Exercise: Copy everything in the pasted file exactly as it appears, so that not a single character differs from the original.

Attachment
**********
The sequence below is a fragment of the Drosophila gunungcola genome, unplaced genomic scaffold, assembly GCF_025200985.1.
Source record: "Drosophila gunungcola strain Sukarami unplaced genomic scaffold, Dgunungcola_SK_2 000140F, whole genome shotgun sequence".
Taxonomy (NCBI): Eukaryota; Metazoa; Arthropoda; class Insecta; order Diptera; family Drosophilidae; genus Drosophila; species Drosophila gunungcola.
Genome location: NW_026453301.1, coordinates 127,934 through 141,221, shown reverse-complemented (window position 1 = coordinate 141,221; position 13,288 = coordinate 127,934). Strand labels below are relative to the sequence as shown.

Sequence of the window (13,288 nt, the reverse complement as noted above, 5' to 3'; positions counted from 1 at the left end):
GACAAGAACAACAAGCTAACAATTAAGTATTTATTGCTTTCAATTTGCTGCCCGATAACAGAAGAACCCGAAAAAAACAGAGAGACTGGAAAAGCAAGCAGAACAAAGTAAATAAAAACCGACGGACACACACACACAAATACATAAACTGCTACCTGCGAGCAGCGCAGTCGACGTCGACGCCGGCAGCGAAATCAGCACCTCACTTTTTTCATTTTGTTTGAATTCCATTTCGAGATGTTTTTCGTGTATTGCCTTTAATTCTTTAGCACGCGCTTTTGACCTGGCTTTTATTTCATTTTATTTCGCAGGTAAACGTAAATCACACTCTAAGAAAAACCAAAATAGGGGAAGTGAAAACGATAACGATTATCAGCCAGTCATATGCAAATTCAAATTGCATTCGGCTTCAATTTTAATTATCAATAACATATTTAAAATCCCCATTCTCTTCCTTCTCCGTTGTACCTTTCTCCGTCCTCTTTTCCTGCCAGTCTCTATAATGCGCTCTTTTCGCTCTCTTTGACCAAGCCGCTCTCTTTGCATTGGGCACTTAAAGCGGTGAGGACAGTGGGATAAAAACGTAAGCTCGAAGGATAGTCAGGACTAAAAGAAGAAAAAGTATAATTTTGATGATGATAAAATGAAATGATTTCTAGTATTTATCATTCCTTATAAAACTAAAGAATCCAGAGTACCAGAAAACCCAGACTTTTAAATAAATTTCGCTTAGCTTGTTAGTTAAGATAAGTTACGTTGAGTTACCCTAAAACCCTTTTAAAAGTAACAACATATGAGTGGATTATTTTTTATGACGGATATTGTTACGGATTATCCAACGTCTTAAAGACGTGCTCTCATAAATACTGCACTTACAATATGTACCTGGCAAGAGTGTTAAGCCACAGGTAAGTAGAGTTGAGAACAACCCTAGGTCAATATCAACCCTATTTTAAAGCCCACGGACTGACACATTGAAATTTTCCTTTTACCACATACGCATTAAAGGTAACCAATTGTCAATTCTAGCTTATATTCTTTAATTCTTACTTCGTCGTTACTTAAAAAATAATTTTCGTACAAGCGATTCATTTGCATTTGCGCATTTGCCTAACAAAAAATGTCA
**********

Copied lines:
The sequence below is a fragment of the Drosophila gunungcola genome, unplaced genomic scaffold, assembly GCF_025200985.1.
Source record: "Drosophila gunungcola strain Sukarami unplaced genomic scaffold, Dgunungcola_SK_2 000140F, whole genome shotgun sequence".
Taxonomy (NCBI): Eukaryota; Metazoa; Arthropoda; class Insecta; order Diptera; family Drosophilidae; genus Drosophila; species Drosophila gunungcola.
Genome location: NW_026453301.1, coordinates 127,934 through 141,221, shown reverse-complemented (window position 1 = coordinate 141,221; position 13,288 = coordinate 127,934). Strand labels below are relative to the sequence as shown.

Sequence of the window (13,288 nt, the reverse complement as noted above, 5' to 3'; positions counted from 1 at the left end):
GACAAGAACAACAAGCTAACAATTAAGTATTTATTGCTTTCAATTTGCTGCCCGATAACAGAAGAACCCGAAAAAAACAGAGAGACTGGAAAAGCAAGCAGAACAAAGTAAATAAAAACCGACGGACACACACACACAAATACATAAACTGCTACCTGCGAGCAGCGCAGTCGACGTCGACGCCGGCAGCGAAATCAGCACCTCACTTTTTTCATTTTGTTTGAATTCCATTTCGAGATGTTTTTCGTGTATTGCCTTTAATTCTTTAGCACGCGCTTTTGACCTGGCTTTTATTTCATTTTATTTCGCAGGTAAACGTAAATCACACTCTAAGAAAAACCAAAATAGGGGAAGTGAAAACGATAACGATTATCAGCCAGTCATATGCAAATTCAAATTGCATTCGGCTTCAATTTTAATTATCAATAACATATTTAAAATCCCCATTCTCTTCCTTCTCCGTTGTACCTTTCTCCGTCCTCTTTTCCTGCCAGTCTCTATAATGCGCTCTTTTCGCTCTCTTTGACCAAGCCGCTCTCTTTGCATTGGGCACTTAAAGCGGTGAGGACAGTGGGATAAAAACGTAAGCTCGAAGGATAGTCAGGACTAAAAGAAGAAAAAGTATAATTTTGATGATGATAAAATGAAATGATTTCTAGTATTTATCATTCCTTATAAAACTAAAGAATCCAGAGTACCAGAAAACCCAGACTTTTAAATAAATTTCGCTTAGCTTGTTAGTTAAGATAAGTTACGTTGAGTTACCCTAAAACCCTTTTAAAAGTAACAACATATGAGTGGATTATTTTTTATGACGGATATTGTTACGGATTATCCAACGTCTTAAAGACGTGCTCTCATAAATACTGCACTTACAATATGTACCTGGCAAGAGTGTTAAGCCACAGGTAAGTAGAGTTGAGAACAACCCTAGGTCAATATCAACCCTATTTTAAAGCCCACGGACTGACACATTGAAATTTTCCTTTTACCACATACGCATTAAAGGTAACCAATTGTCAATTCTAGCTTATATTCTTTAATTCTTACTTCGTCGTTACTTAAAAAATAATTTTCGTACAAGCGATTCATTTGCATTTGCGCATTTGCCTAACAAAAAATGTCA